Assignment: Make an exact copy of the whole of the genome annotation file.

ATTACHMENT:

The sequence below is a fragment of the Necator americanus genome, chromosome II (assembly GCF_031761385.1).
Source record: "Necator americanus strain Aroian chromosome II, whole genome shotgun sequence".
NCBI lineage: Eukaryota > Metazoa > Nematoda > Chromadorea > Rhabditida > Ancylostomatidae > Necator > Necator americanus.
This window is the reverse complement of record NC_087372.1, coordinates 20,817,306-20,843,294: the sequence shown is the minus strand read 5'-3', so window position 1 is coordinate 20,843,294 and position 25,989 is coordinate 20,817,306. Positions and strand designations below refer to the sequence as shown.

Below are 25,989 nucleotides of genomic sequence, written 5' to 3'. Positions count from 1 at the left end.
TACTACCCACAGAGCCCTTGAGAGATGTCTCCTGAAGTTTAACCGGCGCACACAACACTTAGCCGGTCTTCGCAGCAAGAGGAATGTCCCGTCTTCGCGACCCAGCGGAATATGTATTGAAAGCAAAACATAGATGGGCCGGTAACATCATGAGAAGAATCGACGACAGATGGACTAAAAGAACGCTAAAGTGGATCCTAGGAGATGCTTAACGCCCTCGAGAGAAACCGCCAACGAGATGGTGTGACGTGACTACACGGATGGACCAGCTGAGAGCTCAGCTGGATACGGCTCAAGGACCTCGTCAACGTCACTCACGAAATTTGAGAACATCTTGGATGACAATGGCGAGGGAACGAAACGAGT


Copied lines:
The sequence below is a fragment of the Necator americanus genome, chromosome II (assembly GCF_031761385.1).
Source record: "Necator americanus strain Aroian chromosome II, whole genome shotgun sequence".
NCBI lineage: Eukaryota > Metazoa > Nematoda > Chromadorea > Rhabditida > Ancylostomatidae > Necator > Necator americanus.
This window is the reverse complement of record NC_087372.1, coordinates 20,817,306-20,843,294: the sequence shown is the minus strand read 5'-3', so window position 1 is coordinate 20,843,294 and position 25,989 is coordinate 20,817,306. Positions and strand designations below refer to the sequence as shown.

Below are 25,989 nucleotides of genomic sequence, written 5' to 3'. Positions count from 1 at the left end.
TACTACCCACAGAGCCCTTGAGAGATGTCTCCTGAAGTTTAACCGGCGCACACAACACTTAGCCGGTCTTCGCAGCAAGAGGAATGTCCCGTCTTCGCGACCCAGCGGAATATGTATTGAAAGCAAAACATAGATGGGCCGGTAACATCATGAGAAGAATCGACGACAGATGGACTAAAAGAACGCTAAAGTGGATCCTAGGAGATGCTTAACGCCCTCGAGAGAAACCGCCAACGAGATGGTGTGACGTGACTACACGGATGGACCAGCTGAGAGCTCAGCTGGATACGGCTCAAGGACCTCGTCAACGTCACTCACGAAATTTGAGAACATCTTGGATGACAATGGCGAGGGAACGAAACGAGT